Order From Chaos: Medic's Focused Cardiac Arrest Protocol
If you're going to zoom down on the medicine in emergency medical services, cardiac arrests are a fine place to start. It's an area where we know EMS, if it does the right things in a right and speedy way, can make a positive difference for many patients. When it comes to outcomes, it's a place where systems can actually demonstrate a return on what they invest.
What they did in Mecklenburg County was add some hospital-style quality improvement tools to the equation.
"Our point was to take something that's typically part of a hospital QI program and apply it to the prehospital setting," says Tom Blackwell, MD, FACEP, medical director for Medic, the EMS provider serving Mecklenburg, including the city of Charlotte. "The idea of Reliability Theory, which is used in manufacturing and other industries, is that if you continue to do the same things over and over again, achieving good results, then those results will be sustainable."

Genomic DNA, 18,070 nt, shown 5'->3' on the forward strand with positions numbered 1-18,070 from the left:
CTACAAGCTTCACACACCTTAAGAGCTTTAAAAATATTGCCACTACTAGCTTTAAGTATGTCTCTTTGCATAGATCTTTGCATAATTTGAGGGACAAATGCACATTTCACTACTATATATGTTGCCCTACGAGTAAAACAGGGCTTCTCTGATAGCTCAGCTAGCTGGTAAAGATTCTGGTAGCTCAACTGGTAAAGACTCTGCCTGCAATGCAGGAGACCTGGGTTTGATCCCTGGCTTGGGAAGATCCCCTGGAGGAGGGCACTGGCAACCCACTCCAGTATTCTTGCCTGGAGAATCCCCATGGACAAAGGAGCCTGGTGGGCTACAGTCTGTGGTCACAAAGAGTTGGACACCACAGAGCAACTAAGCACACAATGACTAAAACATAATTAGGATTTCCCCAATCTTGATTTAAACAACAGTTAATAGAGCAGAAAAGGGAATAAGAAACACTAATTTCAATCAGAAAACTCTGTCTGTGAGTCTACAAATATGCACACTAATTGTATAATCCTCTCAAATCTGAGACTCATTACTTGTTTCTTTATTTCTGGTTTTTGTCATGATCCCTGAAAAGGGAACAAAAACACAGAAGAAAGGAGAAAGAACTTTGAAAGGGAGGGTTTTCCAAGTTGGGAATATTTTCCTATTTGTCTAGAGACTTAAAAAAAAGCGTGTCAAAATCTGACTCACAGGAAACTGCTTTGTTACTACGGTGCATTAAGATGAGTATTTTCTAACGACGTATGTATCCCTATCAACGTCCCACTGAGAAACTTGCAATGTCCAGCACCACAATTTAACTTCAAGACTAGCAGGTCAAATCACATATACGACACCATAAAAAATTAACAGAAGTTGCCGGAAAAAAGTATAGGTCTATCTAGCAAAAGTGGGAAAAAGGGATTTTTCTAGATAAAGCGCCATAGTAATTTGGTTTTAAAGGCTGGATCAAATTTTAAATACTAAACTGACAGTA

That notion dates to the 19th century, but has been more recently promoted by the Institute for Healthcare Improvement as a way to ensure every patient gets effective, evidence-based care every time, without variations of quality or kind due to location, gender, ethnicity, socioeconomics, etc. As applied to a system's cardiac arrest response, it boils down to doing the right things every time--things like dispatcher coaching, promotion of bystander CPR and delivery of fast, appropriate interventions by practiced responders.